Tai: I know from your bio that you are also responsible for creating other huge success stories. Coca Cola, Procter and Gamble, Toyota?

Miguel: Toyota is known for making a vehicle that lasts a long time. So, I created a commercial using the miles angle. It was powerful because everybody can relate to that. I got real people to write us letters about their Toyota experience. Emphasizing the huge amount of miles. We actually found a truck that had over a million miles.

Tai: A million miles? How did you approach that one?

Miguel: My approach was to first interview the owner. Then other owners with real stories. We filmed them, did TV, radio, and print advertising. We photographed them with their Toyota vehicle. The approach worked because the audience concluded: “I’m buying that Toyota, this thing lasts forever.”

Tai: Toyota is also one of those companies that makes employee engagement a priority.

Miguel: Marketing and Human Resources working in unison.

Tai: In fact Miguel, some clients will feature their own employees in their ad spots.

Miguel: Exactly, and a very smart approach. I will often recommend it. Having employees as the "performers" in the ad creates tremendous trust with the audience. The level employees give to the credibility of the advertiser's message is dramatic.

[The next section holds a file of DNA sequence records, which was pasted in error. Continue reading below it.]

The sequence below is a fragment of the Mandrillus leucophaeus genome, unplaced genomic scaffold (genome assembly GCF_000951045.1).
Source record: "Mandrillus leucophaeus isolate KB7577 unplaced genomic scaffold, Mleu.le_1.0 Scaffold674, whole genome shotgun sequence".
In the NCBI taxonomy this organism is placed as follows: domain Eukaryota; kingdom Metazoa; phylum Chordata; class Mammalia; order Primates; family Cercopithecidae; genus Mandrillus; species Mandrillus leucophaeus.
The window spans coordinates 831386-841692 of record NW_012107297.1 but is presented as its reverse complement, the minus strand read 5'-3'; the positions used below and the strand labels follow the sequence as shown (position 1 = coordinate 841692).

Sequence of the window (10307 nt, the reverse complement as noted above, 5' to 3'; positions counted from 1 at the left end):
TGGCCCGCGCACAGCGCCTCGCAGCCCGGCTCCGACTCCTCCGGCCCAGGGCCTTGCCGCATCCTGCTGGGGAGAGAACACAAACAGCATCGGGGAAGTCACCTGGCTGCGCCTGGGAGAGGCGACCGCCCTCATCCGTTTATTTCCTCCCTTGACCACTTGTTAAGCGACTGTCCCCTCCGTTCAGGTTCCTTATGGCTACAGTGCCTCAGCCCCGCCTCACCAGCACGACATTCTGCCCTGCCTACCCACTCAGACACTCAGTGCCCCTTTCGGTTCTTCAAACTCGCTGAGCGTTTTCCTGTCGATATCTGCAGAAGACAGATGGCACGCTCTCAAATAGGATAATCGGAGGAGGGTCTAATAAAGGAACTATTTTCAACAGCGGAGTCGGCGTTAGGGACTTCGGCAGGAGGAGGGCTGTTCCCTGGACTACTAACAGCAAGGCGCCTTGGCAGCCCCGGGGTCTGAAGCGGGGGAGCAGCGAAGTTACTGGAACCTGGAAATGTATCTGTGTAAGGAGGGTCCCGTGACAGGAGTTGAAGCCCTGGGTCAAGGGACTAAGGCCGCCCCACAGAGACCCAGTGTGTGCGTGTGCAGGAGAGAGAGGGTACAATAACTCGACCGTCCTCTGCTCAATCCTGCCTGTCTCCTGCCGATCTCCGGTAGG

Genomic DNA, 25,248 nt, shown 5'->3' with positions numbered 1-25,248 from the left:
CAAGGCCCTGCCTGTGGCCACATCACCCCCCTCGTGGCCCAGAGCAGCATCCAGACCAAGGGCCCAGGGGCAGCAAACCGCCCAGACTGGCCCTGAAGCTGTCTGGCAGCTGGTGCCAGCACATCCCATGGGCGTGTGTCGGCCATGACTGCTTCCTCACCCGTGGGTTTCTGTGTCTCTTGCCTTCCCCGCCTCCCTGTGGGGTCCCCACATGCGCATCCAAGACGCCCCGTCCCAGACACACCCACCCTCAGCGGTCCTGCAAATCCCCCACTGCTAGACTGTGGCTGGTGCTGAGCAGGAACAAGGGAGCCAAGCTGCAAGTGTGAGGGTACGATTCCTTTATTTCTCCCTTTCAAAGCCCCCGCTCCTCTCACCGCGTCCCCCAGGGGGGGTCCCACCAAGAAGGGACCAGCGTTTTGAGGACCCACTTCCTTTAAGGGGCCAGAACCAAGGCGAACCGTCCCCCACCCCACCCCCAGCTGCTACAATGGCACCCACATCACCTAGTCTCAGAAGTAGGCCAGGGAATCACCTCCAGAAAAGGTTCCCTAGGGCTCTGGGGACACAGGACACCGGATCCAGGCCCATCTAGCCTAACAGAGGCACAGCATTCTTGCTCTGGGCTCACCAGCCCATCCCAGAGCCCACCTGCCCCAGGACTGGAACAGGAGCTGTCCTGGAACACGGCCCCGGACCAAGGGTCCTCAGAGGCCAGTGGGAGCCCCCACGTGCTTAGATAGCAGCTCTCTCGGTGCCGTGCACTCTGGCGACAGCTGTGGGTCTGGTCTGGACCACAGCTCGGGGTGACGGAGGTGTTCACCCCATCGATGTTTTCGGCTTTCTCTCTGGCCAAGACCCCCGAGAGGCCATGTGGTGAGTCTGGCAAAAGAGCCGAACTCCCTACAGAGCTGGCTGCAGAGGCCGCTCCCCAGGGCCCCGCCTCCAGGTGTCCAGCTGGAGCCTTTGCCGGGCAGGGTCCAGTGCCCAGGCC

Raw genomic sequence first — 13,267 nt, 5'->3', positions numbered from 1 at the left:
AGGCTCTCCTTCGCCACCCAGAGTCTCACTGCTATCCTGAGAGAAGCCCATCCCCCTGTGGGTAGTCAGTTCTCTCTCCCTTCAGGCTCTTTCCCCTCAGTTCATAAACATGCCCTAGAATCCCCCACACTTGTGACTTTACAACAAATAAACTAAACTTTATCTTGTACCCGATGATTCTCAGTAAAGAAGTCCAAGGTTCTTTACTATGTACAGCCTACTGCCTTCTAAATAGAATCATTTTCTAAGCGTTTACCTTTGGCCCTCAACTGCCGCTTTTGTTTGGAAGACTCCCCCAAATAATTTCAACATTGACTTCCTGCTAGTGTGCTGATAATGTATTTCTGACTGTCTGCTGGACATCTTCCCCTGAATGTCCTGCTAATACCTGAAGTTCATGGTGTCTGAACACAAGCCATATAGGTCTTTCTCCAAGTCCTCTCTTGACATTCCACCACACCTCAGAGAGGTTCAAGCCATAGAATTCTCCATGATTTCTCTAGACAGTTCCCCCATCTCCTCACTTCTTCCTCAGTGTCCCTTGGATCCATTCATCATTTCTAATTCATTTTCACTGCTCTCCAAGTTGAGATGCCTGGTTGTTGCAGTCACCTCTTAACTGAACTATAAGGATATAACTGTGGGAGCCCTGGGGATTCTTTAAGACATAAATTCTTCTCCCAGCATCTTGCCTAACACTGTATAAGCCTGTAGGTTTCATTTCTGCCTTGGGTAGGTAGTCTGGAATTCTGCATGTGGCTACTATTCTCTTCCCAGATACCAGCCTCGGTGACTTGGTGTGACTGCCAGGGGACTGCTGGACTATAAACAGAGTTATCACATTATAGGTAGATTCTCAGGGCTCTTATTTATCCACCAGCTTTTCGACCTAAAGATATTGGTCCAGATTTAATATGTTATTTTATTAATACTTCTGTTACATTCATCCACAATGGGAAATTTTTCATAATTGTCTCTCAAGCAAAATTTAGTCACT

Tai: In an earlier blog piece, I quoted one CMO at Chase: "Our employees help us put the client first."

Miguel: This awareness is happening more and more within marketing circles. It’s a holistic view that will go a long way toward making for a more unified and profitable organization.

Tai: When you take on a client, how to you guide them? The do's and don'ts, best practices. Things like this?

Miguel: Off the bat, do they know what they want to achieve? Are they brand focused? Who presently buys from them? What's their budget? Will advertising, in the first place, be the best way for them to go? 

advertising globe

Tai: After that do you determine for the client what is the best form of media for them? Whether its print, internet, radio, television?